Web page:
Here’s the bottom line on those cute-until-they’re-not duck boats of the kind that 17 people just died in on Table Rock Lake near Branson: They should all stay on dry land until we’re sure they’re safe, and that may never happen.
There’s still a lot we don’t know about this tragedy, including why the boat was out on such choppy water and why the owners and operators of Ride the Ducks Branson had equipped it with the same kind of canopy that was cited as a factor in the all-too-similar 1999 deaths of 13 people in a duck boat on Lake Hamilton in Hot Springs, Arkansas.
Others deaths involving duck boats, on both land and water, have occurred in Seattle, Boston and Philadelphia, where Ride the Ducks closed operations two years ago.
Were the boats properly inspected? Were safety rules followed? Was the driver sufficiently trained? Are there ways to make duck boats safer?
Regulators will answer these questions and others, but lawmakers will play a role, too. In Washington, Missouri’s representatives in the House and Senate should ask for hearings on the safety of these boats, which date back to World War II.
The Coast Guard, which has primary oversight responsibility, should testify. So should the National Weather Service, which issued a severe thunderstorm warning for the Table Rock Lake area about 45 minutes before the boat sank. Kelsey Angle, a meteorologist with the weather service, told The Star that “within that thunderstorm warning was the possibility of winds in excess of 60 mph. Table Rock Lake was specifically mentioned.”
Missouri lawmakers must pursue their own review. As was the case in Kansas after the Schiltterbahn disaster, there should be a rewrite of safety laws and inspection protocols. If, that is, duck boat operators and their regulators can prove that they are fit for their purpose.
“Why are these boats still being used?” asks Jim Hall, who was National Transportation Safety Board chairman at the time of the Arkansas disaster, which the NTSB investigated. “These boats were not designed for recreational use, especially with large numbers of people and weather like this. The operator and the regulators know the danger. So to see these repeat occurrences, it’s just infuriating.”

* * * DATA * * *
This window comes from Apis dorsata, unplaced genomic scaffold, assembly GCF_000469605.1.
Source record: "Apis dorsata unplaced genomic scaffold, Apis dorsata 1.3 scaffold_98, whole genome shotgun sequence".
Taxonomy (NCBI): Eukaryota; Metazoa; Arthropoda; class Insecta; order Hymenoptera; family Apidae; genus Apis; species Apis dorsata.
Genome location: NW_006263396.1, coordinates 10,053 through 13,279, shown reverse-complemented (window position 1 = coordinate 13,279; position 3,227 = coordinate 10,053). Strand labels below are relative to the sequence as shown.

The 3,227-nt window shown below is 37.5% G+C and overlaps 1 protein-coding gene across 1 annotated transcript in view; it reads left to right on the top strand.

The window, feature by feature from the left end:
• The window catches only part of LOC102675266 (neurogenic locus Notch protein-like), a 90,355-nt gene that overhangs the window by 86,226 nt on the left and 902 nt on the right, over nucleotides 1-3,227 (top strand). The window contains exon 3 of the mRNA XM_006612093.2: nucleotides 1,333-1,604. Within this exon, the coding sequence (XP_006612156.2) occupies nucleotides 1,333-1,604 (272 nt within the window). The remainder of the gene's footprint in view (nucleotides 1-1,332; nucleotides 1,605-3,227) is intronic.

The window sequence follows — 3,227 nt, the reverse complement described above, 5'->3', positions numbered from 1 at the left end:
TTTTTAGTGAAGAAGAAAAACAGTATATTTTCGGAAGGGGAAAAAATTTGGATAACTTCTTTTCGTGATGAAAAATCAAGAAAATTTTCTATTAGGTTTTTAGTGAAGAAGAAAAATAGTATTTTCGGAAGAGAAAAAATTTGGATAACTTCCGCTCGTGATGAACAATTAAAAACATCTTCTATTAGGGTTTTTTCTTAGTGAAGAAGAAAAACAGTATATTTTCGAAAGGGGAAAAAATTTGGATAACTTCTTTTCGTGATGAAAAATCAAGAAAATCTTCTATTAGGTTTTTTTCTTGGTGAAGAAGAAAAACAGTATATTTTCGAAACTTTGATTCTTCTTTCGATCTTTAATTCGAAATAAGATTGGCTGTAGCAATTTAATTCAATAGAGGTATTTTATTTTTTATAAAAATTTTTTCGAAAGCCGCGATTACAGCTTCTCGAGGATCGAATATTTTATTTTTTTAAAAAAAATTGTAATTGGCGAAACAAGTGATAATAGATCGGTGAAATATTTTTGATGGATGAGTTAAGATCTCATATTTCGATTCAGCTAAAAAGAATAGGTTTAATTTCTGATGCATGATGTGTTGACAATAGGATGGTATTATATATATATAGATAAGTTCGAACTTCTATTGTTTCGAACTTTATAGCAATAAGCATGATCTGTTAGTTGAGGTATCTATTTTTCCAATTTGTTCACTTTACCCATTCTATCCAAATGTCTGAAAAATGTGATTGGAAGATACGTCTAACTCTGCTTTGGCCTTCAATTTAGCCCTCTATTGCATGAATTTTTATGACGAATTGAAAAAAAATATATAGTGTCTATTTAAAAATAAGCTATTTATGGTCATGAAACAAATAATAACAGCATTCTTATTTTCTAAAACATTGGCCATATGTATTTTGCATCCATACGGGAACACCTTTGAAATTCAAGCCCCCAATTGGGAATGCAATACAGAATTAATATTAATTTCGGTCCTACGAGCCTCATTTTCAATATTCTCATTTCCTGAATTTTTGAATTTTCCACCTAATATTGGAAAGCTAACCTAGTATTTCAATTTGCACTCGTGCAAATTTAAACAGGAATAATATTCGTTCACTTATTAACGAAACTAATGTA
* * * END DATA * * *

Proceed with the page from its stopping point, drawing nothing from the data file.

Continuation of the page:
Yes, it is. A 1-year-old was among the dead.
We know already that the NTSB said duck boat canopies pose a drowning risk to passengers in the event that a vessel goes down. The NTSB, which is investigating this latest incident, concluded that in Hot Springs, “contributing to the high loss of life was a continuous canopy roof that entrapped passengers within the sinking vehicle.”
Seven of those who died in Hot Springs were still inside the boat when it was recovered, and four of them had been pinned against the inside of the canopy, unable to get out.
Robert Mongeluzzi, a Philadelphia attorney who has brought lawsuits against duck boat operators explained in horrifying detail that if a boat like that sinks, you can drown with or without a life jacket.
“The problem with canopies,” he said, “is that if you are wearing your life preserver and there is a canopy and the boat capsizes then, the floatation device will take you up in the canopy, pinning you inside the vessel. If you don’t wear your life preserver, then you don’t have the floatation to get to the surface if the boat sinks.”
A notice on Ride the Ducks Branson’s website on Friday said, “We are deeply saddened by the tragic accident that occurred at Ride The Ducks Branson. This incident has deeply affected all of us. Words cannot convey how profoundly our hearts are breaking.”
No, they can’t. Action is what’s needed now.